What were some of your favorite projects that you built while  in the program?

My favorite project was my final project, the Image Classification Convolutional Neural Network. I wanted to help patients with peripheral neuropathy better care for themselves. I constructed a code to scrape the web for pictures of feet in any condition. I gathered over 5000 images and sorted them into 4 different categories; a healthy foot, needs TLC, see a doctor, and go to the ER immediately. I trained this model in AWS then built an app where a user can upload a pic of their foot and the model will classify the health of the foot into one of the four before mentioned categories. Another cool project that I did was an income predictor tool. This was a linear regression with several variables can predict your income in any census tract within the United States!

How did you land your current role?

I landed my first role through NETWORK NETWORK NETWORK! I stayed active on LinkedIn, created a technical twitter, and kept promoting my blog in different Slack channels. My coach and I crafted a stellar cover letter and resume. The coach also gave me some great LinkedIn tips on page design and networking! Consequently, my first role found me! A company recruiter contacted me through Slack and asked me to apply for Data Engineering position where I would undergo a rigorous 8 week training ultimately preparing me for mid to Senior level Data Engineering roles.

Are you using what you learned at Flatiron School on the job? Did you feel prepared?

Learning Data Science was challenging because we work with Big Data, meaning datasets with sometimes a billion rows and hundreds of columns. My Python knowledge was sufficient for this and I became an expert in SQL. Flatiron not only teaches you languages, they teach you how to learn other languages so learning SCALA, SPARK, the Hadoop Ecosystem, and getting used to working in the terminal was 2nd nature. Without Flatiron, it would have been too difficult to learn these new languages.

Have you found your previous professional background useful in your new job?

My whole life’s work experience has been useful, mostly in learning different work personality types and how to adjust my personality to guarantee workplace success. I learned how to hustle from my industry experience in Hollywood, California. That’s one place where you learn to network by default and you also learn to be resourceful. Data Engineering is highly technical so I spend all of my time in front of the computer, but those skills helped me get that job.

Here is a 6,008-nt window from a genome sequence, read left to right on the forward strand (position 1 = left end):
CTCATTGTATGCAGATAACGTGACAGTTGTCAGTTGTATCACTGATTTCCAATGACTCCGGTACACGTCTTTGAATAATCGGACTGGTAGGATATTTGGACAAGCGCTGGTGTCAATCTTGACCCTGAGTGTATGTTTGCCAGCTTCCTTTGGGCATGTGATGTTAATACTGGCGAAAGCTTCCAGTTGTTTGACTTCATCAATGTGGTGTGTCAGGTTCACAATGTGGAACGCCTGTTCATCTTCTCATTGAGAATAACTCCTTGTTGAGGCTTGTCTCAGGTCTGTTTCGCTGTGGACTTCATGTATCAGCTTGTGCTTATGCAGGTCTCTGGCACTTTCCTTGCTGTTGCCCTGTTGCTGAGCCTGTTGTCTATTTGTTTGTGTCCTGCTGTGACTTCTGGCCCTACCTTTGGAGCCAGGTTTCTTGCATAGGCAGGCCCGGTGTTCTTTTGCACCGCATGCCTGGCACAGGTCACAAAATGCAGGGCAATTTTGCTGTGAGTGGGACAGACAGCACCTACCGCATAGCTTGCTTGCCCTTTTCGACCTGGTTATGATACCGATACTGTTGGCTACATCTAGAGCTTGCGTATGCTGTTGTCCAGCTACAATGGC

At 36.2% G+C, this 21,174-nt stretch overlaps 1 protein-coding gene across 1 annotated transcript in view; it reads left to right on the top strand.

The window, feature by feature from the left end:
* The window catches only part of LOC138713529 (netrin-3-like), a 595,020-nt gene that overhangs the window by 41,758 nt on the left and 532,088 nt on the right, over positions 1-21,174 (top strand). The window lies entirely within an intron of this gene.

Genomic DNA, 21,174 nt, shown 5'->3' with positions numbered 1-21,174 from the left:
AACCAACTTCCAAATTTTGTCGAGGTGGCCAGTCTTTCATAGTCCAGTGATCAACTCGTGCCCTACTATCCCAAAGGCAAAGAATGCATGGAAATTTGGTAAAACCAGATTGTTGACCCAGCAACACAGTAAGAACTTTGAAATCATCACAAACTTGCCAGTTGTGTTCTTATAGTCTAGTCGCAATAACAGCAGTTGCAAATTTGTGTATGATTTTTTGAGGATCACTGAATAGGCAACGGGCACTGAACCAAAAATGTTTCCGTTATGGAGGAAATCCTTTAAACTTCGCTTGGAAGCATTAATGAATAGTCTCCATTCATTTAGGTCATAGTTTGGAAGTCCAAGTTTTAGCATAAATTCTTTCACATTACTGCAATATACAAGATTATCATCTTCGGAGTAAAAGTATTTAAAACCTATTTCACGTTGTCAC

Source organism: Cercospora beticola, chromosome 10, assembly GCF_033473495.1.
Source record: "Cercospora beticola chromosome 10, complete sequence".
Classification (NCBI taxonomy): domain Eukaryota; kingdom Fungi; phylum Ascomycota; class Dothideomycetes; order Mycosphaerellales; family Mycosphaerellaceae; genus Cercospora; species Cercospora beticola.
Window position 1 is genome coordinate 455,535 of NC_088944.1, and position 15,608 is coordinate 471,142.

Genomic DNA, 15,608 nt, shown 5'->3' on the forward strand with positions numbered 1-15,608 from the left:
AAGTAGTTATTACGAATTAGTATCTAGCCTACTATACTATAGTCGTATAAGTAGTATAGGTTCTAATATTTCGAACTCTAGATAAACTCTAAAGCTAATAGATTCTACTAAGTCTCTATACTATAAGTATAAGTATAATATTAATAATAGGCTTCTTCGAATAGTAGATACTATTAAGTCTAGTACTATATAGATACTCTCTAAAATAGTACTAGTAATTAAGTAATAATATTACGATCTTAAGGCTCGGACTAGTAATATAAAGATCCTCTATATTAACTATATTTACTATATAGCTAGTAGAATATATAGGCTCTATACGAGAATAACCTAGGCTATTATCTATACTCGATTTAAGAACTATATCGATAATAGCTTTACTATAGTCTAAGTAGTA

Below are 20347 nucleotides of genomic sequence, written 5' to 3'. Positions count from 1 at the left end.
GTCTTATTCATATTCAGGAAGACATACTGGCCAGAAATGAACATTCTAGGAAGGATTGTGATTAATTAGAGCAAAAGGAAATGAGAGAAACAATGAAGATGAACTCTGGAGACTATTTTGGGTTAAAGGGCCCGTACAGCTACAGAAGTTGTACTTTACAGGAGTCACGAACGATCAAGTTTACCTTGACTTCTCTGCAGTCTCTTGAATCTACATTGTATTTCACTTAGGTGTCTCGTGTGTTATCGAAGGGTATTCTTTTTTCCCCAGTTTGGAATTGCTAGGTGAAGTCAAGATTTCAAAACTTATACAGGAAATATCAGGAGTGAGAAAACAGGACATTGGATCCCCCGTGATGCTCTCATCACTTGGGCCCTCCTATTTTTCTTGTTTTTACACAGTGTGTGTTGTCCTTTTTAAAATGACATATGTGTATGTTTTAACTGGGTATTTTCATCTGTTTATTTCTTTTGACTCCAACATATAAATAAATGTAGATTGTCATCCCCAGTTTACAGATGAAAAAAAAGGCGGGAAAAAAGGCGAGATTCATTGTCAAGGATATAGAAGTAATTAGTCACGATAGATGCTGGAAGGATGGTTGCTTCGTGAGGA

Do you have any tips for anyone thinking about making a career change and attending a bootcamp?

I would say if you have had a notion for a while to go in the tech direction, then go for it! When you do, it would behoove you to adjust your life for the rigorous coursework that is to come and know that you cannot stop coding and learning once Flatiron stops. Tech changes so rapidly so understand that you are going to be in almost a constant state of learning something new, whether it’s a new software or language. Be prepared to truly be a lifelong learner and be flexible. Also know that even though there are an abundance of tech jobs, it is not as easy as sending an application as an entry level worker in this field. Employers want to make sure you have the skills to solve their problems, or teachable enough for them to make an investment and give you a shot. There are all types of ways to break into tech and many different types of jobs so if you feel led to this field then aggressively go forth, it is very rewarding.

Anything last thoughts you’d like to share?

My parting words are to Go For It! Your potential is truly limitless. You are the only one that is remotely qualified to say what you can or cannot do. What is stopping you? Code something….today!!!!

Disclaimer: The information in this blog is current as of February 12, 2021. Current policies, offerings, procedures, and programs may differ.

About Flatiron School Students

More articles by Flatiron School Students